Petrova, 23, has appeared in the fourth round twice including last year. At Roland Garros, she lost in the semis to eventual champ Henin-Hardenne in straight sets. She has solid groundstrokes but is very streaky. The eighth seed will try to put it all together on grass.

Bracket Breakdown: Davenport's section isn't bad. She should cruise through the first two rounds and could meet 30th seed Dinara Safina in the third round. Safina, the younger sister of Marat Safin, could push Lindsay. If she gets through that, there could be a round of 16 rematch with Clijsters. At the French, she came back to win in three. Clijsters might face 23rd seed Ai Sugiyama in the third round. She should get through that and advance to play Davenport again for a shot at the quarterfinals.

On the other side of the bracket, Kuznetsova shouldn't have any problems early on but could run into trouble against talented 16-year-old Czech Nicole Vaidisova in round three. In her young career, Vaidisova's best result is the third round at this year's Australian Open. She might not be quite ready for prime time. Look for Kuznetsova to advance to the fourth round and meet 10th seed Patty Schnyder. The unorthodox lefty's baseline game could pose some problems for Kuznetsova.

Mauresmo's top half of her bracket doesn't look too bad. She should advance to the third round easily and could meet up with 25th seed Karolina Sprem. Sprem, a quarterfinalist a year ago could give Mauresmo trouble making this match a toss-up. The winner could play Russian 13 seed Elena Likhovtseva for a chance at the elite eight. The seasoned vet has never really had a lot of success but she recently made the semis at Roland Garros.

The bottom half should be smooth sailing for Dementieva. A third round match against American vet Amy Frazier could take place. But she shouldn't have any problems making the round of 16. If her compatriot Myskina plays well, they could face off for a shot at the quarters.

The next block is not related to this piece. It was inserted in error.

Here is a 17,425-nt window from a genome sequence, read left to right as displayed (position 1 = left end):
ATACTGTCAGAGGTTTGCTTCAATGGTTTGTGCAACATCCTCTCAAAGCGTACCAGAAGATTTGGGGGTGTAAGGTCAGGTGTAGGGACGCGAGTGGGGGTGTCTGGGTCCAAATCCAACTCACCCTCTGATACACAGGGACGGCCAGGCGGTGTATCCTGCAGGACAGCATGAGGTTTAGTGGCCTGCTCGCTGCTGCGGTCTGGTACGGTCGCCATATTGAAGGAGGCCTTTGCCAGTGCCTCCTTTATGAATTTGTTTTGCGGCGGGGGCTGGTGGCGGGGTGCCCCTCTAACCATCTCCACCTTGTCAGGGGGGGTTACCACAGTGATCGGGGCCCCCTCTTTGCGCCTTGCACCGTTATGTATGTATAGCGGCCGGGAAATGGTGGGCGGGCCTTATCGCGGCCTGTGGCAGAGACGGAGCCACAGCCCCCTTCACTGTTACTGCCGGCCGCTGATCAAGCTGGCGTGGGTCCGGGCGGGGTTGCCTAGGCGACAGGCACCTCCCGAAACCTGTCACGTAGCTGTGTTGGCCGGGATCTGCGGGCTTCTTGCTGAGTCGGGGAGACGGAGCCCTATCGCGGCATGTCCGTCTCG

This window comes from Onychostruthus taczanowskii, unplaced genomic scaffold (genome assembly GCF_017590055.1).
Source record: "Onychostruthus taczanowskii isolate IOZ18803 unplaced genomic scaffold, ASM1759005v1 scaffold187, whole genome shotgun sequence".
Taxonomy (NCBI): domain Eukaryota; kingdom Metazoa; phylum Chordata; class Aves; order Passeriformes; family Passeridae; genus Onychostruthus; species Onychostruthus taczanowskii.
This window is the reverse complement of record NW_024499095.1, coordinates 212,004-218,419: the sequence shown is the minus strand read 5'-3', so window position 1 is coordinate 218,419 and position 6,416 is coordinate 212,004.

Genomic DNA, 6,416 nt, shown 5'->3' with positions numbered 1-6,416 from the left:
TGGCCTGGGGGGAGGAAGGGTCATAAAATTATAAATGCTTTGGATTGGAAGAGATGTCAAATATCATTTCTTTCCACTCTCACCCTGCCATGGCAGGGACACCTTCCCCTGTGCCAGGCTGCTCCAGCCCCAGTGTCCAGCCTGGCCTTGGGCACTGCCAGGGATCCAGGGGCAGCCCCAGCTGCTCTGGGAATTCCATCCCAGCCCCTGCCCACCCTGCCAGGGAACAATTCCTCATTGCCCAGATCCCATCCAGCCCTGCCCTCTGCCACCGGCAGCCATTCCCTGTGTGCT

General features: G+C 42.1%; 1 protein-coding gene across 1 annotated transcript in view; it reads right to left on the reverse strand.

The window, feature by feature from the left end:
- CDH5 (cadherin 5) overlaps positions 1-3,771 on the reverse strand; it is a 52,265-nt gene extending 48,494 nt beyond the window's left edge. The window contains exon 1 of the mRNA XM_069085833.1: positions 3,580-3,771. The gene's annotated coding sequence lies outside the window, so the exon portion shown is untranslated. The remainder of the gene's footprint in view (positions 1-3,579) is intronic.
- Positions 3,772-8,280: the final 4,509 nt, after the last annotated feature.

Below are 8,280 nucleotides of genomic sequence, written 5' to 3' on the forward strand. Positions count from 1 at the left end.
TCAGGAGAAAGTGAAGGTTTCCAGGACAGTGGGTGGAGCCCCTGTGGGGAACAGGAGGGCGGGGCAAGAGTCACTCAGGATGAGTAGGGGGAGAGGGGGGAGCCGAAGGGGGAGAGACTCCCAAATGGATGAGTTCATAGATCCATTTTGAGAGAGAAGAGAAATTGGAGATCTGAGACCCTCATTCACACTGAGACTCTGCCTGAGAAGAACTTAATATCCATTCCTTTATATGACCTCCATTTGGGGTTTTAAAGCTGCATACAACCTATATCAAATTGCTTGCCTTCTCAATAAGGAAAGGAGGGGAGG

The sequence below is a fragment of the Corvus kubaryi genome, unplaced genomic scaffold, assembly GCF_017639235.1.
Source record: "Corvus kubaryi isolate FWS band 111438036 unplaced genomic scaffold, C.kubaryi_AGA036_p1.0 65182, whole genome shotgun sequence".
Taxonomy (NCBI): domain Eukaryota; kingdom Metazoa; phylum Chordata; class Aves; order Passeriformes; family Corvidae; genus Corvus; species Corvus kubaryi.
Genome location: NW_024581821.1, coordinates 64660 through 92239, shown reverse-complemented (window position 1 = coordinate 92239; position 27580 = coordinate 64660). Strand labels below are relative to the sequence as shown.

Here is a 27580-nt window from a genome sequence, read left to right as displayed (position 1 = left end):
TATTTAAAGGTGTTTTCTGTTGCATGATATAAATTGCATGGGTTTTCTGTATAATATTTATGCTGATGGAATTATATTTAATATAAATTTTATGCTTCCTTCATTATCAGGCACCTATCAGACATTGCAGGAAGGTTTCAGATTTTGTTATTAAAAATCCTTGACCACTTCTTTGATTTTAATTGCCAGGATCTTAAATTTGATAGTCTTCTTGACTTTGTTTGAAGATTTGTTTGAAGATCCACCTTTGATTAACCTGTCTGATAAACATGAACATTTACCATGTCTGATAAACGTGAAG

The third section is interesting. At the bottom of the draw, if the two Williams sisters win their first three matches, they would square off in a fourth round showdown. That could pit two two-time Wimbledon champions against each other in an intense match-up. There is no one to threaten Serena. If she plays to her capability, Venus should win her first two rounds but could run into some competition against 20th seeded Daniela Hantuchova. The 22-year-old Slovakian does possess some talent but has never taken it to that next level. She did make the quarters on grass three years ago. So it could be an interesting match.

The top portion of the draw shouldn't be as difficult for French Open champ Henin-Hardenne. She should cruise through the early rounds but might play a rising opponent in the round of 16. Serbia and Montenegro's Ana Ivanovic turned pro this year. Just 17, she hasn't fared too badly at her first two majors. A third round showing at her debut in Melbourne and a quarterfinal appearance at Roland Garros might give Ivanovic some added confidence heading into Wimbledon. If that's the case, she should advance to the third round to play French Open runner-up 12th seed Mary Pierce. The winner of that match should meet Henin-Hardenne for a chance at the round of eight.

Defending champ Sharapova should have an easy time with most of her bracket. However, an intriguing second round match-up could pit her against 15-year-old French Open semifinalist Karatancheva. Expect Sharapova to get through. Once she does, there won't be many roadblocks to the quarterfinals.